The aesthetic appeal of prosthetic limbs and the Uncanny Valley: the role of personal characteristics in attraction

Stefania Sansoni, Andrew Wodehouse, Angus K. McFadyen, Arjan Buis

Research output: Contribution to journalArticle

12 Citations (Scopus)
229 Downloads (Pure)

Abstract

The aesthetics of prosthetic design has been a field of study subject to little investigation until now. This paper outlines how wearing a device that meets the aesthetic needs of users may achieve better body image and overall wellbeing. The research explores the aesthetic design of prostheses by testing the existence of a correlation between the Uncanny Valley (UV) and prosthetic devices. The Uncanny Valley states that a link between an aesthetic attraction to robots and their human likeness exists, and in particular that robots which look like humans generate eeriness. Additional to the empirical test of UV for prostheses, this work aims to explore whether or not the attraction is related to the personal characteristics of the participants. Results demonstrate that UV for prostheses does not exist as a high level of attraction for realistic devices was recorded. Visual attraction to non-human likeness devices exists and the discriminating factors include gender, the presence of amputation, nationality, and body shape.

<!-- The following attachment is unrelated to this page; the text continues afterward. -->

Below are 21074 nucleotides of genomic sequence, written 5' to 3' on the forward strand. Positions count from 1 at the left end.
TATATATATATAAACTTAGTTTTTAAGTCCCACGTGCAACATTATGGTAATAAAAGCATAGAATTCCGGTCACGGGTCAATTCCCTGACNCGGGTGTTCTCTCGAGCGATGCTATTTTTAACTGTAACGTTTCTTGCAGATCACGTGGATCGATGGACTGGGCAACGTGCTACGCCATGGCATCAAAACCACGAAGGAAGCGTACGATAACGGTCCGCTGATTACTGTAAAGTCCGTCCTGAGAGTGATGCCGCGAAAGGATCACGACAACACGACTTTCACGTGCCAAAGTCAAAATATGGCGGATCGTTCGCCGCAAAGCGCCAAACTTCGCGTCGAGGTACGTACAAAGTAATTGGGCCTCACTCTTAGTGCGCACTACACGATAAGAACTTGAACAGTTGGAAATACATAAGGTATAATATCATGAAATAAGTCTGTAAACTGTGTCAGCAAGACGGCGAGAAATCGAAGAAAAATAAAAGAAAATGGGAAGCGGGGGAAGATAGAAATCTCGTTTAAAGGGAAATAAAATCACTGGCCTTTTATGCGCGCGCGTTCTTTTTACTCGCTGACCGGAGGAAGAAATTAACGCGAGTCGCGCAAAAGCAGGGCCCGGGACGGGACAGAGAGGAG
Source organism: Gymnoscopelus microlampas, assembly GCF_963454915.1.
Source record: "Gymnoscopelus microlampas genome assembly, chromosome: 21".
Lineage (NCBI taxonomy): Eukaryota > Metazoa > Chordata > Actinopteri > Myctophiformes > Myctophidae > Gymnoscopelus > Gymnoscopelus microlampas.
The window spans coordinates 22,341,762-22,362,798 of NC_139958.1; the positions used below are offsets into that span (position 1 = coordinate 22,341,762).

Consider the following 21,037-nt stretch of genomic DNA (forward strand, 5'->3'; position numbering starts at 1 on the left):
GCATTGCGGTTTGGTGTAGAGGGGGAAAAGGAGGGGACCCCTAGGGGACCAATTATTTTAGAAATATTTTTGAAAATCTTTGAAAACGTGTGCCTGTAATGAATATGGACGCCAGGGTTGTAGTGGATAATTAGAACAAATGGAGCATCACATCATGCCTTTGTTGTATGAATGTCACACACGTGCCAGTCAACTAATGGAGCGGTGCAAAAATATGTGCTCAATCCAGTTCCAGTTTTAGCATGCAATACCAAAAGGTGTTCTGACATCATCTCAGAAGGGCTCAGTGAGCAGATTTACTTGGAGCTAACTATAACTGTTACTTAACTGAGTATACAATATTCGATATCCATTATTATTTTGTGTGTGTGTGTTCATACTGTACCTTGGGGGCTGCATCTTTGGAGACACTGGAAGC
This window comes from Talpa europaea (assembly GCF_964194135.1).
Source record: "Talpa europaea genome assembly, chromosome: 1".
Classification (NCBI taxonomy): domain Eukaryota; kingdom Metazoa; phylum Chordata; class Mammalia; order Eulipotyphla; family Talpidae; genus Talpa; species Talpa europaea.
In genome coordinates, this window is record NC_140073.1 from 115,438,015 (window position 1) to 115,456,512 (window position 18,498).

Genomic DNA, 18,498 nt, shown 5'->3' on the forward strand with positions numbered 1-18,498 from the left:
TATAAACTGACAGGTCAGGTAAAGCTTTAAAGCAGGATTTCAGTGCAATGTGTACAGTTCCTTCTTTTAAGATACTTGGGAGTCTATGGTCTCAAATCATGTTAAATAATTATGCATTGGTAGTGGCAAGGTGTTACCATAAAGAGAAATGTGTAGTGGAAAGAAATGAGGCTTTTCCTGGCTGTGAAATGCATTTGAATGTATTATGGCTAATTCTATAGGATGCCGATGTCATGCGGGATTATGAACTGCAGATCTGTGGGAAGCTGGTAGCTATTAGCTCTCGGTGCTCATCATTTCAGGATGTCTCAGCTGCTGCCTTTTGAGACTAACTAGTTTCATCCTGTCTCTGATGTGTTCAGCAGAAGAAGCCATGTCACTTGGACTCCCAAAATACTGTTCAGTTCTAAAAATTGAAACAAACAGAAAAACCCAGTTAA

Original languageEnglish
Pages (from-to)67-81
Number of pages15
JournalInternational Journal of Design
Volume9
Issue number1
Publication statusPublished - 30 Apr 2015

Keywords

  • aesthetic attraction
  • prosthetic devices
  • Uncanny Valley
  • amputees wellbeing

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